News

Recycling rate at lowest for five years

Less than one third of household waste in Waltham Forest is recycled, reports James Cracknell Recycling rates in Waltham Forest have fallen for a third […]By Waltham Forest Echo

Less than one third of household waste in Waltham Forest is recycled, reports James Cracknell

The amount of recyclable waste put into brown and green bins in Waltham Forest is less than a third of the total waste collected (credit Penny Dampier)

Recycling rates in Waltham Forest have fallen for a third consecutive year – despite people’s increasing awareness of the damage caused by plastic waste.

New government data shows that less than one third of the waste thrown away by borough households in 2017/18 was recycled. The 32.5% recycling rate for Waltham Forest is below both the average for London (33.1%) and England (43.2%) – and is the lowest recorded locally since 2012/13.

The news coincides with a survey by campaign group London Recycles revealing that nine out of ten Waltham Forest residents are “committed to reducing plastic waste”. Many local businesses have also stepped up to provide more alternatives to plastic packaging, as reported by the Echo last September.

Ali Moore, campaign manager at London Recycles, said: “It’s fantastic to see Waltham Forest’s commitment to reducing plastic waste, but many are missing out on simple, free steps that can be taken at home. With 24% of Waltham Forest residents having checked which plastic items they can recycle, it’s clear we could do more.”

Asked why growing awareness was not leading to higher recycling rates, a London Recycles spokesperson said: “We need greater education for residents on which items of plastic waste can be recycled in their borough, so these good intentions convert to better outcomes for recycling.”

The London Recycles survey also indicated that 48% of Waltham Forest residents regularly carry reusable coffee cups and water bottles to reduce plastic waste, but that at home around a third of people were mistakenly putting recyclable items such as spray cleaner bottles, shampoo bottles, and clear plastic trays in their general waste bins.


This story is published by Waltham Forest Echo, Waltham Forest's free monthly newspaper and free news website. We are a not-for-profit publication, published by a small social enterprise. We have no rich backers and rely on the support of our readers. Donate or become a supporter.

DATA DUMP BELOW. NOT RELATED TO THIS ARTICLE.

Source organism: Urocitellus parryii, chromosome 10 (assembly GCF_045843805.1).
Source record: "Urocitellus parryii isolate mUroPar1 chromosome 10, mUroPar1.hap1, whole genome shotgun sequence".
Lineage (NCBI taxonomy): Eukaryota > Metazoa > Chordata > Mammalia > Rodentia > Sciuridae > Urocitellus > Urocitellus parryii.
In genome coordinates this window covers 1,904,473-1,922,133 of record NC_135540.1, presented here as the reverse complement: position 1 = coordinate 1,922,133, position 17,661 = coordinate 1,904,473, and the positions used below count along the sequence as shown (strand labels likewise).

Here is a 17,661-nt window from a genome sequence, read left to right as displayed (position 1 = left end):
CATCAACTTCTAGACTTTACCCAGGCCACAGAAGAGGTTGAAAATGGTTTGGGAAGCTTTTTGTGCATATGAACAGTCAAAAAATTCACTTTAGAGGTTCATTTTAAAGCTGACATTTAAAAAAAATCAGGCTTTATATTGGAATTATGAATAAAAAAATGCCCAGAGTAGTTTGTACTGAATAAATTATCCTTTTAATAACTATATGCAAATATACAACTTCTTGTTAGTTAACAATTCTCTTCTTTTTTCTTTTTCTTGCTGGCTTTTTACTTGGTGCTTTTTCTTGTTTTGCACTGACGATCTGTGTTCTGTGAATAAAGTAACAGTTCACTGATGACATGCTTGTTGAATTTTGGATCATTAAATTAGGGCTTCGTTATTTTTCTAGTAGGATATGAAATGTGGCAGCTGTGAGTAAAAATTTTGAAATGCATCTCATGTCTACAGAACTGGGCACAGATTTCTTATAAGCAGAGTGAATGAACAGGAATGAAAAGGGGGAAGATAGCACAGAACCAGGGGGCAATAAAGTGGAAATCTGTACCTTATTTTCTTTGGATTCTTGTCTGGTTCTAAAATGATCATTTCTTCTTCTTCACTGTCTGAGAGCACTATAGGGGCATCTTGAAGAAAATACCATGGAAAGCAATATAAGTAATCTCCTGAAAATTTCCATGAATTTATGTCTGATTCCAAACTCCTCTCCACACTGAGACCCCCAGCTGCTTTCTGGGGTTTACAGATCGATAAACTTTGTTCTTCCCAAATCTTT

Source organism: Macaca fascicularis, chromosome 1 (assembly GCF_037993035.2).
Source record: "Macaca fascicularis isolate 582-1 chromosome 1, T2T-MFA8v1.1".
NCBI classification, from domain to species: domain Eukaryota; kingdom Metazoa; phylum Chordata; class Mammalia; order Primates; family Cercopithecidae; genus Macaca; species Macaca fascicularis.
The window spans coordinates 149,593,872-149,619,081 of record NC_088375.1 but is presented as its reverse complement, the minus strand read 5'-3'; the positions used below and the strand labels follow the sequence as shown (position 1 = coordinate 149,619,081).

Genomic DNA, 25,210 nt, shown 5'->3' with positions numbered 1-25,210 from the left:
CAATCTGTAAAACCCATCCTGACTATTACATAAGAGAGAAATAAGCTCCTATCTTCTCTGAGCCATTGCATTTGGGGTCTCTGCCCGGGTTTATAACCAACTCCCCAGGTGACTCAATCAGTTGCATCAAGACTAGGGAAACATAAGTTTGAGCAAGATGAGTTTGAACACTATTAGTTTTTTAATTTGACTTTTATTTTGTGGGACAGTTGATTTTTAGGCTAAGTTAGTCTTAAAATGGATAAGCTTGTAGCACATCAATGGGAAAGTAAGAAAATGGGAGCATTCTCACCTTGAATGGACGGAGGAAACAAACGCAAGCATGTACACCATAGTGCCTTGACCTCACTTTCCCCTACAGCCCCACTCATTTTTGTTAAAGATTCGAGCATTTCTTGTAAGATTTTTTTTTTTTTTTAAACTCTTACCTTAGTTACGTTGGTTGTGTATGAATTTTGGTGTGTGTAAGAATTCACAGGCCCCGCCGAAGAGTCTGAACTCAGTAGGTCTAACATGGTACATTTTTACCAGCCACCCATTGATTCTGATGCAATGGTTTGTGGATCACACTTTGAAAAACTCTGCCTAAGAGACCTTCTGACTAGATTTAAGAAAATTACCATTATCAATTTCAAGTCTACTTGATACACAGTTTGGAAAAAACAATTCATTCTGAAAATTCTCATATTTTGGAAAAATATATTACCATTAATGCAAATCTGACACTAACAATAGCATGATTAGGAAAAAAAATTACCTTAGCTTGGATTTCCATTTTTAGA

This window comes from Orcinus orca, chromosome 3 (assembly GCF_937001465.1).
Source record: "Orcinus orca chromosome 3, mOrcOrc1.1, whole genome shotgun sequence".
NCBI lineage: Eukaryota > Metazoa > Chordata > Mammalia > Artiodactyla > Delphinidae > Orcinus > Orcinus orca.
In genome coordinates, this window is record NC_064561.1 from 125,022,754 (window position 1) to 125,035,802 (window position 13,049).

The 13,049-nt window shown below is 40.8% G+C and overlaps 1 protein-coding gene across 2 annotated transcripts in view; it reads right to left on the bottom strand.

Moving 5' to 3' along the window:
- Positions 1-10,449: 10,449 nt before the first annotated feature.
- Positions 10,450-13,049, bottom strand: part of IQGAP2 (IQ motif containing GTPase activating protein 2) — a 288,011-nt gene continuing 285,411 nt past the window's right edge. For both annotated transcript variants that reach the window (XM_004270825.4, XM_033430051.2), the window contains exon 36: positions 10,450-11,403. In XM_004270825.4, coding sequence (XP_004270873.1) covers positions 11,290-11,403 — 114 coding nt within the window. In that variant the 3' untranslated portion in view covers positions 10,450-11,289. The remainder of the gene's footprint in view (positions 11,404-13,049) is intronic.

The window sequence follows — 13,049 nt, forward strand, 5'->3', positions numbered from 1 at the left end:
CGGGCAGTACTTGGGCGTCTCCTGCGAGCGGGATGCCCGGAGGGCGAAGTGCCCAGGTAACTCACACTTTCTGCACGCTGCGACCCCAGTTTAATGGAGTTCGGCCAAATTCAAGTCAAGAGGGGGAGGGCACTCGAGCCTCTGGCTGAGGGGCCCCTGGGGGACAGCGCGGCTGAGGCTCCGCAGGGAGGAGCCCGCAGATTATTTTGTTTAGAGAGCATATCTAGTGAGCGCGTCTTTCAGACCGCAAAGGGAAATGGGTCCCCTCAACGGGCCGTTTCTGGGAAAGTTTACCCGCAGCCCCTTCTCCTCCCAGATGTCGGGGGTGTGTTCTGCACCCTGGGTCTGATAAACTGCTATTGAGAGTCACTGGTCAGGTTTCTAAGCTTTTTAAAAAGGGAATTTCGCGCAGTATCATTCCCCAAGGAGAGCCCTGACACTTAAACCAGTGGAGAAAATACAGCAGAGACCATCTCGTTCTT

At the end of January Waltham Forest Recycling Rewards, a scheme offering recycling  incentives to residents living in flats, was closed.

Councillor Clyde Loakes, council cabinet member for the environment, said: “We are committed to doing all we can to encourage our residents to reduce recycle.

“There are a number of factors that could influence the reduction in recycling rates that we are seeing across the UK. A really good and current example is increased consumer awareness around the harm caused by single-use plastics. This awareness and subsequent market response means fewer items are sold in needless packaging.

“To that end, we have started work in Leytonstone to help support businesses move away from single-use plastics, and we will replicate this across town centres in Waltham Forest.

“Goods are also less likely to be sold in heavy packaging such as glass containers – as recycling rates are calculated by weight this will have a noticeable impact.

“We are continuing to roll out dual waste and recycling bins on our streets across the borough, making it even easier for people to recycle on the go.

“Core to the circular economy is encouraging people to reuse, repair or re-imagine items they may instead throw out. To help we have run repair cafés over the past two years so residents can find ways to repair common appliances and reuse household items. We even have a second-hand store at our Kings Road Recycling Centre in Chingford.”

North London Waste Authority (NLWA), which co-ordinates waste collection from Waltham Forest and six other boroughs, states its aim is for 50% of household waste to be recycled by 2020. Work on a new incinerator in Edmonton is due to begin later this year.

For help and advice about recycling: Visit recycleforlondon.com


No news is bad news 

Independent news outlets like ours – reporting for the community without rich backers – are under threat of closure, turning British towns into news deserts. 

The audiences they serve know less, understand less, and can do less. 

In celebration of Indie News Week, Public Interest News Foundation's Indie News Fund will match fund all donations, including new annual supporter subscriptions for the month of June.

If our coverage has helped you understand our community a little bit better, please consider supporting us with a monthly, yearly or one-off donation. 

Choose the news. Don’t lose the news.

Monthly direct debit 

Annual direct debit

£5 per month supporters get a digital copy of each month’s paper before anyone else, £10 per month supporters get a digital copy of each month’s paper before anyone else and a print copy posted to them each month.  £50 annual supporters get a digital copy of each month's paper before anyone else.

Donate now with Pay Pal

More information on supporting us monthly or annually 

More Information about donations